One of the most difficult questions for any leader of any organization to answer is, “Why?”
There is something about the word that, unless all-too-perfectly phrased, with just the right dollop of inquisition, can come off as everything from impatient, entitled, bored, uneducated, and all the rest.
Funny enough, it’s these very same traits Millennials and the younger workforce are accused of on a regular basis—and, for the most part, are the result of this very question: “Why?”
But this is actually the question any great leader would hope for, especially from their young talent. The question “Why?” shows inquisition, interest, or even misunderstanding worth questioning. If someone is asking for further clarification, sure, it is reflective of where they are and their knowledge base, but it is also reflective of the individual giving directions (and how well they are communicating the task or message).
On some level it’s the very question these same leaders rack their brains with on a regular basis. It just feels odd, to them, coming from someone twenty years younger.
Where a lot of leaders go wrong is they actually hope to never have to face this dreaded question, “Why?” In fact, the question itself almost implies failure. If someone doesn’t understand, or if they are able to poke holes in the direction being given, that vulnerability isn’t seen as positive—it’s seen as negative. And truthfully, then it’s not really just the young talent that suffers the consequences, but the company. A leader needs to see this question and anything it reveals in the process as an opportunity to learn and adjust, not an inconvenience.
The best leaders welcome this sort of feedback—and even if they don’t welcome it, they are able to address it in a way that makes the person asking feel heard, understood, and more knowledgeable.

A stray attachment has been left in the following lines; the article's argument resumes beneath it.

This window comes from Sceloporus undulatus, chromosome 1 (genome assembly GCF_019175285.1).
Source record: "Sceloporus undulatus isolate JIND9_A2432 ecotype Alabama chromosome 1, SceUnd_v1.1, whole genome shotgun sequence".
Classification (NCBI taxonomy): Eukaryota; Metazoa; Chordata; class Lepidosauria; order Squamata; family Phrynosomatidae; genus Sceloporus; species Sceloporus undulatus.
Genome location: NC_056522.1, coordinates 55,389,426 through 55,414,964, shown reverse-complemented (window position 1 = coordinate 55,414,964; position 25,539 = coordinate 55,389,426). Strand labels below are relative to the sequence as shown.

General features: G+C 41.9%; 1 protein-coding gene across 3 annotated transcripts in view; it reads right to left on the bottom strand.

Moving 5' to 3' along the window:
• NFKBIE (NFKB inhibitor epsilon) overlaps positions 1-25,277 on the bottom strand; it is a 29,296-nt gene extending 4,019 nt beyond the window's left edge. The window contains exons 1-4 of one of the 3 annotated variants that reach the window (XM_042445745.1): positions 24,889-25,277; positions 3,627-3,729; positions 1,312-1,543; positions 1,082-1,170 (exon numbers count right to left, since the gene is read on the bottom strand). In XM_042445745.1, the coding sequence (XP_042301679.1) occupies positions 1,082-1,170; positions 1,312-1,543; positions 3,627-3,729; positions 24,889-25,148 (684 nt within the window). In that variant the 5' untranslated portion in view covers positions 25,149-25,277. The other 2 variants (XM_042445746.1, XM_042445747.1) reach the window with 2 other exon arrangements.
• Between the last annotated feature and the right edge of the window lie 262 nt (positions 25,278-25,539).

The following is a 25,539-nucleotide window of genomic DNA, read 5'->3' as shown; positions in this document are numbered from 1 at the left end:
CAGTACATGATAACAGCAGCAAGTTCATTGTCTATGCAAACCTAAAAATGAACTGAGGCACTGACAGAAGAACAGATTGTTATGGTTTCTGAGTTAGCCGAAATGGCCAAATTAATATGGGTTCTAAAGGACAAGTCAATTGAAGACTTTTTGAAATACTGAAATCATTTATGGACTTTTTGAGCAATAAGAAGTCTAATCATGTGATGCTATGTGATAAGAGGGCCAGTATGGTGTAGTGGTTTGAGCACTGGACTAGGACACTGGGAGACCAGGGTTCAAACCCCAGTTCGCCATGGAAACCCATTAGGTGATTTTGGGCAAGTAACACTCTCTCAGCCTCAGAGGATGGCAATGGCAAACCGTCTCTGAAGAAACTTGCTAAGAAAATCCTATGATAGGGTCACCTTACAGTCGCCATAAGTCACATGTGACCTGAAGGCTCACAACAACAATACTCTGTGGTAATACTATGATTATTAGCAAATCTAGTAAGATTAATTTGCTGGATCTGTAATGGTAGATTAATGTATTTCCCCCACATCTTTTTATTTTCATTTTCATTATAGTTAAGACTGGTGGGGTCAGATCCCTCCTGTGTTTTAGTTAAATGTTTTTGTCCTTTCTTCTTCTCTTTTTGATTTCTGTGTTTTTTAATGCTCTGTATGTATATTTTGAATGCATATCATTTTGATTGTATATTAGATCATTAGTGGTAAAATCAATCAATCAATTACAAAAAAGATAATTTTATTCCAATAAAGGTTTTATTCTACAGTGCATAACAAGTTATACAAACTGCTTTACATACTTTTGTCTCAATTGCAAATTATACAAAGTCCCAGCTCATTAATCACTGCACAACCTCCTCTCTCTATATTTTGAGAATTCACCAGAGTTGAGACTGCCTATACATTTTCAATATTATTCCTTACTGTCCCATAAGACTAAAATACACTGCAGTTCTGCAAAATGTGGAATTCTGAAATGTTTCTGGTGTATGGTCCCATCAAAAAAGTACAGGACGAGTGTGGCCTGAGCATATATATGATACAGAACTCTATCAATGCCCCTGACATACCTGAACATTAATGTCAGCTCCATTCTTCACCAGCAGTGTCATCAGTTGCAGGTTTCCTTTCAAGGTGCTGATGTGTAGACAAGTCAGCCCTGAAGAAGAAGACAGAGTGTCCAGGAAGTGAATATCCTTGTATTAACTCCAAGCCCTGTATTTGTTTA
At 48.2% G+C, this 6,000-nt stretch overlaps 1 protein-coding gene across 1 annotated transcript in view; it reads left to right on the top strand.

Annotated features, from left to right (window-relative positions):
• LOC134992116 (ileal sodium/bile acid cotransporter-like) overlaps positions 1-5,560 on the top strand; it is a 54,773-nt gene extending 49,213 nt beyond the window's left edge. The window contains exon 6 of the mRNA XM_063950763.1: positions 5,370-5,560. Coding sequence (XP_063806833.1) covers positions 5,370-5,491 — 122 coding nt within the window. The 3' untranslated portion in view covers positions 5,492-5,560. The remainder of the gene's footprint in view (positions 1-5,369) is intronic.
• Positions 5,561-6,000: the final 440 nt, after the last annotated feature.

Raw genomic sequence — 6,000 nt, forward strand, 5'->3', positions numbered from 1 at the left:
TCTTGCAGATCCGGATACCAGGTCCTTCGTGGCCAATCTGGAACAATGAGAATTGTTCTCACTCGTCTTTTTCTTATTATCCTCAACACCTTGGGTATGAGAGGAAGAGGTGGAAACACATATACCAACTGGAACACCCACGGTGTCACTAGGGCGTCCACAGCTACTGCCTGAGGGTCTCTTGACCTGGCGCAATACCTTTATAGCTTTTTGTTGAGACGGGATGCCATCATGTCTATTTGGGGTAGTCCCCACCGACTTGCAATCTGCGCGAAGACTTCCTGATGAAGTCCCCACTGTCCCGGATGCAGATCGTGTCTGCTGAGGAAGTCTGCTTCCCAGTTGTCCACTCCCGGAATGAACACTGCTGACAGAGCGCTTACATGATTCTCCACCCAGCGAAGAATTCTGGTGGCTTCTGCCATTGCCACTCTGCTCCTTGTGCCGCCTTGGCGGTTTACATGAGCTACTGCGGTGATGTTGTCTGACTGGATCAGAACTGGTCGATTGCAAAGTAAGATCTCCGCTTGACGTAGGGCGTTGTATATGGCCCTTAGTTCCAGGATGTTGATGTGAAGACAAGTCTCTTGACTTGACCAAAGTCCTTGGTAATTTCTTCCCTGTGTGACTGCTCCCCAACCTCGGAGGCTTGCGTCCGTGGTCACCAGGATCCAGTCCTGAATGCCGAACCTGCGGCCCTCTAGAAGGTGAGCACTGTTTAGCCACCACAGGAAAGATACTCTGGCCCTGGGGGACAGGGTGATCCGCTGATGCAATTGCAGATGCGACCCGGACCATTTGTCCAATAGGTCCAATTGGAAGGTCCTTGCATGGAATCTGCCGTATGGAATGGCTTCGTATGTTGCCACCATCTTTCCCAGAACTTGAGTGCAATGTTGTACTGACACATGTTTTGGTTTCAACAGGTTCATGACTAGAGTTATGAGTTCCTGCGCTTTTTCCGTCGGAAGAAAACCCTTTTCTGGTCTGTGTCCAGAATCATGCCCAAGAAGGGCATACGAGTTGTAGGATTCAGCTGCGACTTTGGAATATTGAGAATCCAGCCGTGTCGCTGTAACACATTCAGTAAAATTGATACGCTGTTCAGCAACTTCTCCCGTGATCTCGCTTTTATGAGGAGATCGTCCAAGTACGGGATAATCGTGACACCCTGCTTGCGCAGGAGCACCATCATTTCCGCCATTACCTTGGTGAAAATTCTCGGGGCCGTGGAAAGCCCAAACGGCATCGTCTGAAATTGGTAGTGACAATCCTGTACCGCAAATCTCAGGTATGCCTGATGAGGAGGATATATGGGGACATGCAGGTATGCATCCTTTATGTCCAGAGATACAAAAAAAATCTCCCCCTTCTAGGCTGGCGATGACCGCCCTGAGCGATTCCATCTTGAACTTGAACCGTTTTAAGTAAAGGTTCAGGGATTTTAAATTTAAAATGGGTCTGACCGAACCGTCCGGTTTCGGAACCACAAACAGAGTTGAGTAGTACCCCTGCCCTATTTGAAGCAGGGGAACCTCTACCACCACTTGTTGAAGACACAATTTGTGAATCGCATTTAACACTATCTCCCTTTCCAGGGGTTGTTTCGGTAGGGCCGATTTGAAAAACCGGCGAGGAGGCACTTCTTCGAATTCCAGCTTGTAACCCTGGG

Much of the debate surrounding the Millennial generation comes down to this golden question. Millennials ask “Why?” not out of impatience or aggravation, but usually because they either require deeper understanding or they have an idea for how to do things better. Of course, this can be intimidating to older business leaders and those who do not handle or welcome change well. But truly, on some level it’s the very question these same leaders rack their brains with on a regular basis. It just feels odd, to them, coming from someone twenty years younger.
But this is the question of change. All great innovation starts with “Why?” In fact, another article I wrote along this vein was a response article to famed author Simon Sinek, the writer of the must-read business book Start With Why. And so I found it ironic that the very question Sinek was urging the world’s great leaders to start with, was the very question he himself jokingly mocked young talent for asking 8 months into their first job.
If you want to create anything of value, you have to start with “Why?” And you have to be open to whomever brings that question to the table: Millennial, Baby Boomer, Gen X, or the Gen Z intern sitting in the corner. It’s the question that’s important, not the age of the messenger. When that is respected, great things happen. And when it’s not, your culture, your work, and your business ultimately suffers.